Today I am doing very well. I do physio three times a week, I’m busy taking care of my daughter, and I will be progressing back to work in October 2014.

Non-medical side: I was in a deep depression during my whole hospital stay and after the surgery. I was not myself; I hated what cancer had done to me and my family. This is not how I was supposed to be spending my life as a new mother, new wife, 29-year-old, young, healthy, women. I saw a social worker, psychologist and several other people well in hospital, and I was also put on two different antidepressants. It was extremely hard for me to be away from my daughter; I missed out on three months of her life. I saw her very often in the hospital — my family was very good about bringing her up — but being in a hospital wasn’t the perfect atmosphere for her.

What is your current medical status? Happy to say I’m cancer-free!

How is life different for you now post diagnosis? Life for me now is very different. I am currently walking with crutches, working on my mobility, and activating all the muscles in my leg again. It’s unbelievable how much damage can be done when being on bed rest for so long. I am slowly starting to adapt to this “normal” life. Emotionally, I have my moments, but I try my hardest to stay positive. I am very lucky to have this second chance at life, and I am trying my hardest to make the most out of it. I am happy and lucky I am able to see my baby girl grow up.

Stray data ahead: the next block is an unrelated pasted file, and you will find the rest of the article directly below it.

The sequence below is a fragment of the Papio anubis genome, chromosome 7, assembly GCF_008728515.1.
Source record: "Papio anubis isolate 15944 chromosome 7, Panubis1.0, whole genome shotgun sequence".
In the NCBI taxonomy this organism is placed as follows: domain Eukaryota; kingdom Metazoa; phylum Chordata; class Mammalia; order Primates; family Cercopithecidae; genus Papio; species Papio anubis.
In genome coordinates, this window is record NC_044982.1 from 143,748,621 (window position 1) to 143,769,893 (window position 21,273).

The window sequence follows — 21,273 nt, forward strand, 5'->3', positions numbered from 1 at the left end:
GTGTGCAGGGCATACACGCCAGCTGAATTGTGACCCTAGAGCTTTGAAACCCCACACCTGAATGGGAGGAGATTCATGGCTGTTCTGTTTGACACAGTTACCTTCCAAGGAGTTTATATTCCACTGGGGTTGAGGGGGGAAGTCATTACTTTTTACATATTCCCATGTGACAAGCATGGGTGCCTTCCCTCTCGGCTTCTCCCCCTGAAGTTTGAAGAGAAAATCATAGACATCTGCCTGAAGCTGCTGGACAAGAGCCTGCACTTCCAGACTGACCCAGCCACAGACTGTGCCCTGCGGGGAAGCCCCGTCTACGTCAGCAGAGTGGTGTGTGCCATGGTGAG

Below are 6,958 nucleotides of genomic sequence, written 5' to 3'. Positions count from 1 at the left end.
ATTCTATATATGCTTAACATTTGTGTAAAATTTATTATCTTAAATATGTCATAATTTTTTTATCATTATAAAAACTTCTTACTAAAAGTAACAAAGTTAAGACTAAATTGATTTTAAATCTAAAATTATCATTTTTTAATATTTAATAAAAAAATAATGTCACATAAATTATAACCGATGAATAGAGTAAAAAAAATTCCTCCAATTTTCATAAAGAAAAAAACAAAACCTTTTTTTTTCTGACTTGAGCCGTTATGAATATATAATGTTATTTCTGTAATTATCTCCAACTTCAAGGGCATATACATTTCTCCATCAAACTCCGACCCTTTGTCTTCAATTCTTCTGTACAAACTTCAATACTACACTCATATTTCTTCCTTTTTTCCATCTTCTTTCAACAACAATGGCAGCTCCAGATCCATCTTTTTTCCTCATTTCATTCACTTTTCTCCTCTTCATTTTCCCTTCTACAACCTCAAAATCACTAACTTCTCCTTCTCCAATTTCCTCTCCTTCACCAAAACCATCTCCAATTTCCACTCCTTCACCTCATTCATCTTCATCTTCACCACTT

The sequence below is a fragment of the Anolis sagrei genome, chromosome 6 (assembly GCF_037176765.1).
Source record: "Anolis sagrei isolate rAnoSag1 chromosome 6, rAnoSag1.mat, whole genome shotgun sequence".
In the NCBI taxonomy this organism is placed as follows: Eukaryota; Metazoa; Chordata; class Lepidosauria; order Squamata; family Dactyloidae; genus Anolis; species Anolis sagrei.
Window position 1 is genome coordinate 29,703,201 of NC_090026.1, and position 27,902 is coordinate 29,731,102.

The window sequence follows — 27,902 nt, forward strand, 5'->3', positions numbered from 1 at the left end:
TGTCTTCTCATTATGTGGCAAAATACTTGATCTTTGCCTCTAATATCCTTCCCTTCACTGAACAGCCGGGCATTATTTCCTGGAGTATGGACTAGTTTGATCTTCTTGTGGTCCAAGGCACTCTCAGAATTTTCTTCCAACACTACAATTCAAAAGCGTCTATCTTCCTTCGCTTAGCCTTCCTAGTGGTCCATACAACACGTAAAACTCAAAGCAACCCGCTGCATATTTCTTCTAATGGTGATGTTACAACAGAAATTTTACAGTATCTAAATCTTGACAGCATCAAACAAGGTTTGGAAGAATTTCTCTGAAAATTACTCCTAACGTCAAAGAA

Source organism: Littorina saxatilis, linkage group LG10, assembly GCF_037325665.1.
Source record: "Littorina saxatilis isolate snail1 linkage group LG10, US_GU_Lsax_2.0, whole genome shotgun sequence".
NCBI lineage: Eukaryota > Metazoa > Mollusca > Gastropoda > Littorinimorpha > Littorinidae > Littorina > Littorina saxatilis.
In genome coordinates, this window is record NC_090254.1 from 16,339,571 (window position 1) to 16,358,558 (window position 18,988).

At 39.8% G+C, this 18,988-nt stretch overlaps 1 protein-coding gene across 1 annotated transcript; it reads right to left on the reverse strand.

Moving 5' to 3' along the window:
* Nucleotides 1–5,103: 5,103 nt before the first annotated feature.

What was the toughest part of your challenge?

I’d say the toughest challenge was being in the hospital for three months and being away from my husband and daughter. Also, the loss of independence; I now have to rely on others to help me out with household chores, groceries, taking care of my daughter, and so on. I think I’m doing pretty well, but like everything else, I have my good days and my bad.

What really motivated you to keep going while you were sick? My daughter! Every time I got depressed or sad or not motivated to move from the bed, I looked at a picture or a video of her, and told myself I’m fighting for her. I’m fighting for her because she needs her mama home. My favourite was face timing with her, which always put a smile on my face.